Many times, installers get thrown under the bus when something goes wrong with a hardwood floor and it’s unfair. The property owner just spent thousands for the new floor and wants someone to pay for the replacement—and it’s sure not going to be them. Speaking as an installer myself for over 40 years, it breaks my heart to see these guys and gals get dragged through the mud.
We must understand every installation has standards, and when it comes time for an inspection or for litigation every standard will be flushed out in the report/court to determine cause. Therefore, it’s vitally important for the installer to thoroughly read and understand every requirement in the installation guidelines, as well as document all testing and jobsite conditions.
Let’s begin by reviewing a generic set of installation guidelines. The first section of any installation guidelines is a disclaimer. The manufacturer states at the very top that if the installer or buyer feels the flooring is the wrong color, improperly manufactured, has a finish problem or is the wrong gloss level, do not install the flooring.
This is where many installers will get hung up. “We have four guys on the job ready to install, only to find defective material. What do we do?” Simple. Contact the seller and tell them you found defective materials that must be replaced. “But now what do we do with the installers for the day? Either we’re going to have to send them to another project or home. Not a profitable day.” Yes, it’s frustrating. However, if you proceed with an installation of materials with visual defects, you now will be responsible for replacement including material cost and labor, which in the long run can be more costly than a lost day of work.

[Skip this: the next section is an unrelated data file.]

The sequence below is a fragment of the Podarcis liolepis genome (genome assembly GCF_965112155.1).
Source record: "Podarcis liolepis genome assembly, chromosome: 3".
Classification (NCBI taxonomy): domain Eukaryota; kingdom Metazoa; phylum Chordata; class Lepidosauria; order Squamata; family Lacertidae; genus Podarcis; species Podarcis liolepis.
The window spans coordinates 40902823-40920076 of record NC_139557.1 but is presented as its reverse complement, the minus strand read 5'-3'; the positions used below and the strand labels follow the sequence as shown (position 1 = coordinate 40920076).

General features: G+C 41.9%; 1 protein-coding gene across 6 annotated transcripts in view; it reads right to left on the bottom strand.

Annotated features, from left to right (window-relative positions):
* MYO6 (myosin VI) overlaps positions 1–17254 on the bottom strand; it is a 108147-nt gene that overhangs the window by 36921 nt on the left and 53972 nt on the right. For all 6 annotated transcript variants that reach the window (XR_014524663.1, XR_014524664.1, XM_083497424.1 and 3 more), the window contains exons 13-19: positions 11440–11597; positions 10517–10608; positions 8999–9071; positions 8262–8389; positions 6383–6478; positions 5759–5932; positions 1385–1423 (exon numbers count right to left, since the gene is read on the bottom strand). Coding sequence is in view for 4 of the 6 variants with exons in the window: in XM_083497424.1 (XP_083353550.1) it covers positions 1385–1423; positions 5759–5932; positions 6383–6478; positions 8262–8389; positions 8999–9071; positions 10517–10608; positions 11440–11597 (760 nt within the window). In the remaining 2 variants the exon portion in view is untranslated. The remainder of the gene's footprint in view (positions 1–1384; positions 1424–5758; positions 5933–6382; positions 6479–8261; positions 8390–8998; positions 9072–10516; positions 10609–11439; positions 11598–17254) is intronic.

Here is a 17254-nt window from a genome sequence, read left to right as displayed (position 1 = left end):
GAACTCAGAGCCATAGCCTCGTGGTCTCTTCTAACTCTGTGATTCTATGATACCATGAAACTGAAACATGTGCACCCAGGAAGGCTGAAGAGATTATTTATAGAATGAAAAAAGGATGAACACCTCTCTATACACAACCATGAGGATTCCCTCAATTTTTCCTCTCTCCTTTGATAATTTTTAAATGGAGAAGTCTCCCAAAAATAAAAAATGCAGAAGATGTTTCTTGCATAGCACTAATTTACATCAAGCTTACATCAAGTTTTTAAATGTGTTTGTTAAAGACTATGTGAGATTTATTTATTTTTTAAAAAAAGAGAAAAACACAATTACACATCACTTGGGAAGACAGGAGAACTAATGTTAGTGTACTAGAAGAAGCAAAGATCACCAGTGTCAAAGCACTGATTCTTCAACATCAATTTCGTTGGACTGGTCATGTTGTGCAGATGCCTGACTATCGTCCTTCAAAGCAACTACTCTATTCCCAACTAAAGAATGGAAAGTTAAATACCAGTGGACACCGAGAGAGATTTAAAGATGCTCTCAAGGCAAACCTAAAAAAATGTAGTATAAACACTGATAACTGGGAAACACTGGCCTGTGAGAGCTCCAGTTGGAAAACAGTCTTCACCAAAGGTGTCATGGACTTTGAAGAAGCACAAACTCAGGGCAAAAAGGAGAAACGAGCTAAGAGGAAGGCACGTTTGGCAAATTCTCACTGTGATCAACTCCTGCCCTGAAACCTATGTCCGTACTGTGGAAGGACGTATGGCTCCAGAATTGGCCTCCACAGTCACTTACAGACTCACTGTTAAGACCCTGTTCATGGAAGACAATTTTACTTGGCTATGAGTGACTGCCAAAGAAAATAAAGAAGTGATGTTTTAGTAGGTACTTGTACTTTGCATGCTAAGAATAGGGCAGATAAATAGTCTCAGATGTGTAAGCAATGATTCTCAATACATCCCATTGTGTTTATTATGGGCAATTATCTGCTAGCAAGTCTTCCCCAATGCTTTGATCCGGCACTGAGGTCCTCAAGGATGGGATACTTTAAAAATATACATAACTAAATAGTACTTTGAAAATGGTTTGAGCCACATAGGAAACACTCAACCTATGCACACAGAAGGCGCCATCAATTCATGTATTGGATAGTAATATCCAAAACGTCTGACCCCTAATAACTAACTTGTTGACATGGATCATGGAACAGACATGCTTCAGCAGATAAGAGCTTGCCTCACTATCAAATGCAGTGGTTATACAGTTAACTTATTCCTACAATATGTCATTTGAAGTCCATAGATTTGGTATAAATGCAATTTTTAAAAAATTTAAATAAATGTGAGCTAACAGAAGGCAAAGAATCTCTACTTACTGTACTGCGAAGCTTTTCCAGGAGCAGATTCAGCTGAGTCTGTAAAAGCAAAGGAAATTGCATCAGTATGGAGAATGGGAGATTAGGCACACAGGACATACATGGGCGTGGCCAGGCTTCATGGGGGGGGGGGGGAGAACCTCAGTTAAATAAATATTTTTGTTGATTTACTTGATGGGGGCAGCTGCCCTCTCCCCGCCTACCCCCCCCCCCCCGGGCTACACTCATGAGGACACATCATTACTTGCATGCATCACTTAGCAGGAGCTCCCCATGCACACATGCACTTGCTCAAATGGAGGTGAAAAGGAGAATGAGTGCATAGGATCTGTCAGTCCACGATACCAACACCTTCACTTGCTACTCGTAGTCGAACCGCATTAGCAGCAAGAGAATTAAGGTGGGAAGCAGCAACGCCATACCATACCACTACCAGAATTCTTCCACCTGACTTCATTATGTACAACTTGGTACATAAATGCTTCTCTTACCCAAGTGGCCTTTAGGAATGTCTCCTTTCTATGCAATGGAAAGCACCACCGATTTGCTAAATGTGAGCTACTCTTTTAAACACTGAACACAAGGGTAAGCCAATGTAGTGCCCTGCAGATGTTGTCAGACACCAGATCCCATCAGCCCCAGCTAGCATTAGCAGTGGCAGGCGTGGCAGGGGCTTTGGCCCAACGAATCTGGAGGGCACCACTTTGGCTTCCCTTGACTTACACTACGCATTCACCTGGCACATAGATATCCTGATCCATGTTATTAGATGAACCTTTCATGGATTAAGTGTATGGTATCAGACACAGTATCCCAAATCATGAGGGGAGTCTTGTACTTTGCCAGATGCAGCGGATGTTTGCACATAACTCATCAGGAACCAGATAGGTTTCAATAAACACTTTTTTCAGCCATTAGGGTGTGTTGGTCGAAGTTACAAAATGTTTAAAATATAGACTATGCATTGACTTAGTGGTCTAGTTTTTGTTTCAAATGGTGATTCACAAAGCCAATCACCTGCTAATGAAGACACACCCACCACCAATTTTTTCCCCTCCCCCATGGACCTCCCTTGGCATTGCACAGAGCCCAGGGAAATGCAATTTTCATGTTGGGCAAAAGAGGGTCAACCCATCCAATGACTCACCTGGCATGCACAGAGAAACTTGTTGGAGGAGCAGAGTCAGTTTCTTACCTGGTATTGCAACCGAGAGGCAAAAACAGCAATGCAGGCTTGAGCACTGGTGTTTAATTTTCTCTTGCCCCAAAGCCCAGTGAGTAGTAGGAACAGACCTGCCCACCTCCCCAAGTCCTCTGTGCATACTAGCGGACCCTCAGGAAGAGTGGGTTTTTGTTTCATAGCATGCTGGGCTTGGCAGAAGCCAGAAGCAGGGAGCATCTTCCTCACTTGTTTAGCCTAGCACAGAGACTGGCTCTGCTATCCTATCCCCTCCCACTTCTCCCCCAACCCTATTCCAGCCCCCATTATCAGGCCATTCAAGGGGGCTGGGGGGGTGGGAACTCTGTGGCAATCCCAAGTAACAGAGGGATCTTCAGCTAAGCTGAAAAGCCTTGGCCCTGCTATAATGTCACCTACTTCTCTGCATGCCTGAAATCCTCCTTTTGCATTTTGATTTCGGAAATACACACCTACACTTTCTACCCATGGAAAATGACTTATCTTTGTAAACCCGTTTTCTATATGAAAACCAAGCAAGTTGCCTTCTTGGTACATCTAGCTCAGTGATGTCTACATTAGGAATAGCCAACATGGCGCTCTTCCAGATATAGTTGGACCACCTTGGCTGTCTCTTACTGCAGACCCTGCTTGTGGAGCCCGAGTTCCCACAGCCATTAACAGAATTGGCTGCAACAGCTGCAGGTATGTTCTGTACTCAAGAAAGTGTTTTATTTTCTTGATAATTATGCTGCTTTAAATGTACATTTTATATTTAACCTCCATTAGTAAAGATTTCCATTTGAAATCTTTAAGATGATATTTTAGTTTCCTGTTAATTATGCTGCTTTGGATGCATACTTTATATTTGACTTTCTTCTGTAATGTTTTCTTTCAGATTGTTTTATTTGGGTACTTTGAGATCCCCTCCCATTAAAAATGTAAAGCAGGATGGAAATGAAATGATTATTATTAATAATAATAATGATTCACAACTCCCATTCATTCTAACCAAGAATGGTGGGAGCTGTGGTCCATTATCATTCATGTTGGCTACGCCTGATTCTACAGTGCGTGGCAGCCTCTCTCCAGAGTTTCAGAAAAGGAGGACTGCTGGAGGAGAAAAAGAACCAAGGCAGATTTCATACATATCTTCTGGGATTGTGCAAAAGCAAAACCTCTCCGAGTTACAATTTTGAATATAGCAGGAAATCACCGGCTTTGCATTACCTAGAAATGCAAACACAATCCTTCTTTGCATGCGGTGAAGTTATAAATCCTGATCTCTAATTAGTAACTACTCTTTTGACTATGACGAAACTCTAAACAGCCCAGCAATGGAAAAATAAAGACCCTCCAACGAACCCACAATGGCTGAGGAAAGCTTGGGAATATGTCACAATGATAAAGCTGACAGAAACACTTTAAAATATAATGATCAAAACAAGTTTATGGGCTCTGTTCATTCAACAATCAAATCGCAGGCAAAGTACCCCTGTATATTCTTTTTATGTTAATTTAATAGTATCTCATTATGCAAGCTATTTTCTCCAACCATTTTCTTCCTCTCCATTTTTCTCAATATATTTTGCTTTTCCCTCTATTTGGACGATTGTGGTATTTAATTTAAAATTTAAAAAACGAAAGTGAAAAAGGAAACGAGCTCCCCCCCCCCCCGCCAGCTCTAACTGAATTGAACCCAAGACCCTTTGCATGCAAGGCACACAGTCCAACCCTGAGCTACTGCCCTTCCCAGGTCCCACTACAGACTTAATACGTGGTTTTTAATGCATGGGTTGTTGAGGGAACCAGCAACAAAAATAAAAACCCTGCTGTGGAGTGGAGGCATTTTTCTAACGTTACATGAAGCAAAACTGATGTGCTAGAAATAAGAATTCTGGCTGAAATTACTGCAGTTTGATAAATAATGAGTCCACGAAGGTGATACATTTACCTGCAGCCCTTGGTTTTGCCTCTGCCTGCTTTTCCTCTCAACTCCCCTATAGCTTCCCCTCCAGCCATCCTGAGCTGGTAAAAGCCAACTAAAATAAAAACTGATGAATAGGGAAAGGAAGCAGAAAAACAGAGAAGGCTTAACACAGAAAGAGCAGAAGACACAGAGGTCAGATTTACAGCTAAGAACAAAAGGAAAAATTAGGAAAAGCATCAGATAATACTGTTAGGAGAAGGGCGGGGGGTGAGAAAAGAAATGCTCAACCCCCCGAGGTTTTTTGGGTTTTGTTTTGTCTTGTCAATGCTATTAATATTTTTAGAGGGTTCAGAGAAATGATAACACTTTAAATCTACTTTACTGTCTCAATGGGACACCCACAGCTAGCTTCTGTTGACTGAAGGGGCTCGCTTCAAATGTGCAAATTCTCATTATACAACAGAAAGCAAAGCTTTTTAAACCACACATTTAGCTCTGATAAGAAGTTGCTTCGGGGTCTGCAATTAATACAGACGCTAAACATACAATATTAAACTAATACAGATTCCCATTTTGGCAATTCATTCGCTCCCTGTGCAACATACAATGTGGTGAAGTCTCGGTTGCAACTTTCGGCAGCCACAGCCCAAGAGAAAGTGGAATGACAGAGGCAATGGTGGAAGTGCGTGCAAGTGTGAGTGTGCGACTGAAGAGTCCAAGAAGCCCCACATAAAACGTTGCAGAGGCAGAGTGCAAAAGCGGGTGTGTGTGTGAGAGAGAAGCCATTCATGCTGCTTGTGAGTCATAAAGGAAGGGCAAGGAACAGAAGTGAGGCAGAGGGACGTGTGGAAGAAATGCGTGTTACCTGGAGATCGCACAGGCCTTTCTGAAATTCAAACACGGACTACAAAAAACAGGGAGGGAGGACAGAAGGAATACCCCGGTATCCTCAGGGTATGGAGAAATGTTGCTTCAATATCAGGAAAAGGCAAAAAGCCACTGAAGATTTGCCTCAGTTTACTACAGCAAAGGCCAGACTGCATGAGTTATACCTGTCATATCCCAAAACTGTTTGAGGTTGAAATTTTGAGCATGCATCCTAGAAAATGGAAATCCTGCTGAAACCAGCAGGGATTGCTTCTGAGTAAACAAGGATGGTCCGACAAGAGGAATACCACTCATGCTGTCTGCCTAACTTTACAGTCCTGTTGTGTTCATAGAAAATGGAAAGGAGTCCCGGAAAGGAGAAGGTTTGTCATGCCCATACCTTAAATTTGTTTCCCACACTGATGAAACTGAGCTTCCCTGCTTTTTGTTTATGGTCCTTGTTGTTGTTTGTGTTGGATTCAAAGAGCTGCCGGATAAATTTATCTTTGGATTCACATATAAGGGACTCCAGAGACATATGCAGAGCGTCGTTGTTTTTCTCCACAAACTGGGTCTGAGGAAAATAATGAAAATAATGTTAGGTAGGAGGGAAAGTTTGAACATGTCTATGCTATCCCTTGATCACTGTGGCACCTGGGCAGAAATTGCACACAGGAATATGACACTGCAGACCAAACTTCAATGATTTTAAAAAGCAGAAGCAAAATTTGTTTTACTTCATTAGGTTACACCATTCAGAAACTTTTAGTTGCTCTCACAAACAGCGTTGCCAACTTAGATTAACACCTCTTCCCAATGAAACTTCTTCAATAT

Most of the manufacturers have an industry standard of 5% allowable for defective materials. Installers must be aware of this 5% allowance and look for any defective material to be used as starters or trim boards. Many installers will take it for granted and just lay out the entire floor without inspecting the material. Then, when the inevitable happens and a wood floor inspection is required, there may be seven to 15 planks that need replacement.
The installer is thinking he will get paid $100 a plank for replacement, while the manufacturer is looking at these seven to 15 planks as falling within the 5% defect rule. Therefore, if these planks displayed visual defects at the time of install, the installer would be responsible for the plank replacement costs. This may include other things as well, such as removing and replacing the refrigerator, stove, dishwasher, toilet, furniture, etc. Ask yourself, isn’t it worth it to take the little extra time for material inspection?
The manufacturer lists within their installation guidelines the normal room temperature of 60 to 80 degrees and relative humidity between 40% and 60% for at least one week before installation. This means the installer should have discussed these jobsite requirements with the general contractor/homeowner well in advance of flooring delivery and installation.
It is also vitally important the installer record the jobsite interior environment (temperature and relative humidity) during the dates he or she is present during the installation. Data loggers (for example: www.onsetcomp.com/products/data-loggers/mx1101?gclid=CO-HsbXbk9ICFRi4wAodAD8ESQ) will automatically upload to your smartphone when within Bluetooth range. This extra step shows compliance to the installation guidelines and that the installer did his or her due diligence. Today’s smartphones also make it easy to photograph or voice log your information for future documentation.
If the wood floor is to be a glue down, the flooring manufacturer will defer to the adhesive installation guidelines for requirements such as age of the concrete, proper concrete moisture testing, PH, surface profile requirements, etc. They will also discuss the subfloor flatness tolerance of 3/16" in 10'.